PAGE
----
In the UK itself, there is a shocking range of modern slavery, something that the local wokesters are happy to ignore as they bravely attack statues of stone and metal. According to the UK government's 2019 Annual Report on Modern Slavery, there are at least 13,000 potential victims of slavery in the UK, although as that number dates back to 2014, it is questionable. According to the 2018 Global Slavery Index, there are an estimated 136,000 people living in modern slavery just in Britain. Slavery in the UK takes the form of forced labor, and domestic and sexual exploitation. Albanians and Vietnamese are among the groups that constitute the majority of slaves.
British news outlets have run several stories about the estimated thousands of Vietnamese, half under the age of 18, who are kidnapped and trafficked to the UK where they are forced to work as slaves on cannabis farms. There, they form a small part of the "vast criminal machine that supplies Britain's £2.6bn cannabis black market". Those who are not forced to work in the cannabis industry are enslaved in "nail bars, brothels and restaurants, or kept in domestic servitude behind the doors of private residences". In January, BBC news ran a story about a Vietnamese boy named Ba, who was kidnapped by a Chinese gang and trafficked to the UK, where his Chinese boss starved him and beat him whenever one of the cannabis plants failed.
BLM may not care much about Vietnamese lives in the UK -- after all, they are all about black lives, so how about black slaves in Africa? There are currently an estimated 9.2 million men, women and children living in modern slavery in Africa, according to the Global Slavery Index, which includes forced labor, forced sexual exploitation and forced marriage.
"According to the U.N.'s International Labor Organization (ILO), there are more than three times as many people in forced servitude today as were captured and sold during the 350-year span of the transatlantic slave trade", Time Magazine reported in March 2019. According to the ILO, modern slavery has seen 25 million people in debt bondage and 15 million in forced marriage. (Read more.)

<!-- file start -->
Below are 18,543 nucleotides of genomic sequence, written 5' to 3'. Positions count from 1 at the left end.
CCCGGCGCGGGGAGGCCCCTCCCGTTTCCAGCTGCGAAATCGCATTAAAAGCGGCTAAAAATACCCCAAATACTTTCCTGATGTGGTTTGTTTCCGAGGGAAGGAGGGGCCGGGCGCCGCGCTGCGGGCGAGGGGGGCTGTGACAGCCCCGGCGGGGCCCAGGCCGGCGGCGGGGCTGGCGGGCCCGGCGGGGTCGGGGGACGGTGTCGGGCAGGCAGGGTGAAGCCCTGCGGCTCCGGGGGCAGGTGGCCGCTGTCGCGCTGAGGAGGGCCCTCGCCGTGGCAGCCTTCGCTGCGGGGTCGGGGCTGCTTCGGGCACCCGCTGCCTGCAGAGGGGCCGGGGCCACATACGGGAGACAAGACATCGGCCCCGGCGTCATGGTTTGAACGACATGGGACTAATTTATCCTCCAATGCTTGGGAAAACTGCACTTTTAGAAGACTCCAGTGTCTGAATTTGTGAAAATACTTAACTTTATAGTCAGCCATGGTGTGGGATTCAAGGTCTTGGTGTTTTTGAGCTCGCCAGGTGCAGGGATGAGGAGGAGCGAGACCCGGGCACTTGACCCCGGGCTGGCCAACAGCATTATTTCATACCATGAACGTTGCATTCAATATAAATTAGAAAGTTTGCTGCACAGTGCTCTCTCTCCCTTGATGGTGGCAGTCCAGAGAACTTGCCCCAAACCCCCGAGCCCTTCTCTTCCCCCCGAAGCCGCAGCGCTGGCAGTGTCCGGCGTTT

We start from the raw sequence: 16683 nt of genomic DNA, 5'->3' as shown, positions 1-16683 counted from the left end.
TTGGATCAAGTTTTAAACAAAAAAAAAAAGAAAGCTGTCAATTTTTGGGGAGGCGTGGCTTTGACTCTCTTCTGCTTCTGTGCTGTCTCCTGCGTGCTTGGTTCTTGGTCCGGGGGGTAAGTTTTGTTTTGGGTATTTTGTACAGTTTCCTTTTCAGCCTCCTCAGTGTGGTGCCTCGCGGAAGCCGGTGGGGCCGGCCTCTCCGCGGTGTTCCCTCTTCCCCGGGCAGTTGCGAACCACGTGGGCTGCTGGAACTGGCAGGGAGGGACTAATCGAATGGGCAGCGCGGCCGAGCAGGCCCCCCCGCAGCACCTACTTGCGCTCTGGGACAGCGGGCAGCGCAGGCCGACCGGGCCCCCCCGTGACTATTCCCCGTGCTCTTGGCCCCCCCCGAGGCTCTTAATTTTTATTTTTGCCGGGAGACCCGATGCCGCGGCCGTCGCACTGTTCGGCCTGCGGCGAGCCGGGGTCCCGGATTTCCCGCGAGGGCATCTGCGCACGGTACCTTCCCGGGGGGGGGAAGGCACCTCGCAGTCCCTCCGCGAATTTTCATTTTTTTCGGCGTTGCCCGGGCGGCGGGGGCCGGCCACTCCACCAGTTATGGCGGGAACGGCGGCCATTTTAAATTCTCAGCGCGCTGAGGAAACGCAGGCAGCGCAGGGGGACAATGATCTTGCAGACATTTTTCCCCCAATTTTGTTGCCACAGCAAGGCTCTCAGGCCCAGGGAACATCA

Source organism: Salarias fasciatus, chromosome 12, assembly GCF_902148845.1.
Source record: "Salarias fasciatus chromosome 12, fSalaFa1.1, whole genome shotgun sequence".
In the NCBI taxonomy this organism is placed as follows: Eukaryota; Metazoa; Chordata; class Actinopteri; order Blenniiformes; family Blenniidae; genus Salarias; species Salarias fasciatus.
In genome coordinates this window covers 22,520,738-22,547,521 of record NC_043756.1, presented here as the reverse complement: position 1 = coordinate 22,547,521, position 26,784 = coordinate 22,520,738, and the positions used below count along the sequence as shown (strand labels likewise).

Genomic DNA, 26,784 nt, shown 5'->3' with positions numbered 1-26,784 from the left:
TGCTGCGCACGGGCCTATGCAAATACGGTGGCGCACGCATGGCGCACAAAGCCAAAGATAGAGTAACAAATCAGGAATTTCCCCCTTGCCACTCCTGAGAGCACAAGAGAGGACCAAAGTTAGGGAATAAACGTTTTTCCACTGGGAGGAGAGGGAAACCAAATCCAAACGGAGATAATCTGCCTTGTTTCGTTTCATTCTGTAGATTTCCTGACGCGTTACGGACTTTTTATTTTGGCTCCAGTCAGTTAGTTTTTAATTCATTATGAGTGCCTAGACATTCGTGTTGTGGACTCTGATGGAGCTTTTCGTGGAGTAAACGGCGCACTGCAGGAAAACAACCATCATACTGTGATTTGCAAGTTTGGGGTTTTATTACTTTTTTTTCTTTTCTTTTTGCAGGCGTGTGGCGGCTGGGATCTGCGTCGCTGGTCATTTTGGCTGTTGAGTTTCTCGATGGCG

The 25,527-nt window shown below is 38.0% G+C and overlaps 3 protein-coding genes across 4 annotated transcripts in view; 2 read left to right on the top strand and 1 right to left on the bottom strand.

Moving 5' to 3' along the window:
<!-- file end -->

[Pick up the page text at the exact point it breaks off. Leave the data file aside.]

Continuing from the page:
Is BLM being taken over by white people? More HERE. Share

The Persecution of Christians, May 2020

From The Gatestone Institute:
From January 2020 to mid-May 2020, Muslim terrorists massacred at least 620 Christians (470 by Fulani herdsmen and 150 by Boko Haram). According to a May 14 report:
"Militant Fulani Herdsmen and Boko Haram ... have intensified their anti-Christian violence ... with hacking to death in the past four months and half of 2020 of no fewer than 620 defenseless Christians, and wanton burning or destruction of their centers of worship and learning. The atrocities against Christians have gone unchecked and risen to alarming apogee with the country's security forces and concerned political actors looking the other way or colluding with the Jihadists. Houses burnt or destroyed during the period are in their hundreds; likewise dozens of Christian worship and learning centers."
The report further states that, since 2009, "not less than 32,000 Christians have been butchered to death by the country's main Jihadists." Earlier this year, Christian Solidarity International issued a "Genocide Warning for Christians in Nigeria," in response to the "rising tide of violence directed against Nigerian Christians and others classified as 'infidels' by Islamist militants..." More recently, in a May statement, the Christian Rights Agenda, another human rights group, expressed concern for "the seeming silence of Nigeria's President, Gen. Muhammadu Buhari, who as the commander-in-chief of the armed forces has not only failed to protect the Christian communities but has remained silent over these killings. To date, no Fulani herdsmen have been arrested and prosecuted over the killings, a development that has helped to embolden them." It is worth noting that Buhari himself is a Fulani Muslim.

Separately, the Muslim man who murdered Michael Nnadi, an 18-year-old seminarian at the Good Shepherd Seminary, confessed from his jail cell that he did so because the youth "continued preaching the gospel of Jesus Christ" to his captors. According to the May 3 report, "the first day Nnadi was kidnapped ... he did not allow [Mustapha Mohammed, his murderer] to have peace" due to his relentless preaching of the Gospel. Mohammed "did not like the confidence displayed by the young man and decided to send him to an early grave." (Read more.)
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Solar Activity Heating Up

As the Sun moves through its natural 11-year cycle, in which its activity rises and falls, sunspots rise and fall in number, too. NASA and NOAA track sunspots in order to determine, and predict, the progress of the solar cycle — and ultimately, solar activity. Currently, scientists are paying close attention to the sunspot number as it’s key to determining the dates of solar minimum, which is the official start of Solar Cycle 25. This new sunspot activity could be a sign that the Sun is possibly revving up to the new cycle and has passed through minimum.